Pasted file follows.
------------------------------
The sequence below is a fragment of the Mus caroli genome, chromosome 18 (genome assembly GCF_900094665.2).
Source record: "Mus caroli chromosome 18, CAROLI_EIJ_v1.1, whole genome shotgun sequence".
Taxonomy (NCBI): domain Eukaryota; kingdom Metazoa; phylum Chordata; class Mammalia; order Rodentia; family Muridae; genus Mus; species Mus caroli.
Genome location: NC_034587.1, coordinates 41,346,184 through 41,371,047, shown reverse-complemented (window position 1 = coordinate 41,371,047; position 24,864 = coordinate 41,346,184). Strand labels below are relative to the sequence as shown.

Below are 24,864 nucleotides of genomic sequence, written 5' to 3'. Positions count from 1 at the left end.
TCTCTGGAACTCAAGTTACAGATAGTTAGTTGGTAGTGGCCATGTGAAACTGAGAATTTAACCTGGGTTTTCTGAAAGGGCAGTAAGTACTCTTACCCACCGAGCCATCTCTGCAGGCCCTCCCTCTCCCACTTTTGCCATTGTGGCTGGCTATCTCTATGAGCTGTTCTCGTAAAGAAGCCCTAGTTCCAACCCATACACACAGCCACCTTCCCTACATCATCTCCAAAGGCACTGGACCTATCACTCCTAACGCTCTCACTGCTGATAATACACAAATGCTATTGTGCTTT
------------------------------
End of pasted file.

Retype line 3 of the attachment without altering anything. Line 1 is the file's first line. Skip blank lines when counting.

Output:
Taxonomy (NCBI): domain Eukaryota; kingdom Metazoa; phylum Chordata; class Mammalia; order Rodentia; family Muridae; genus Mus; species Mus caroli.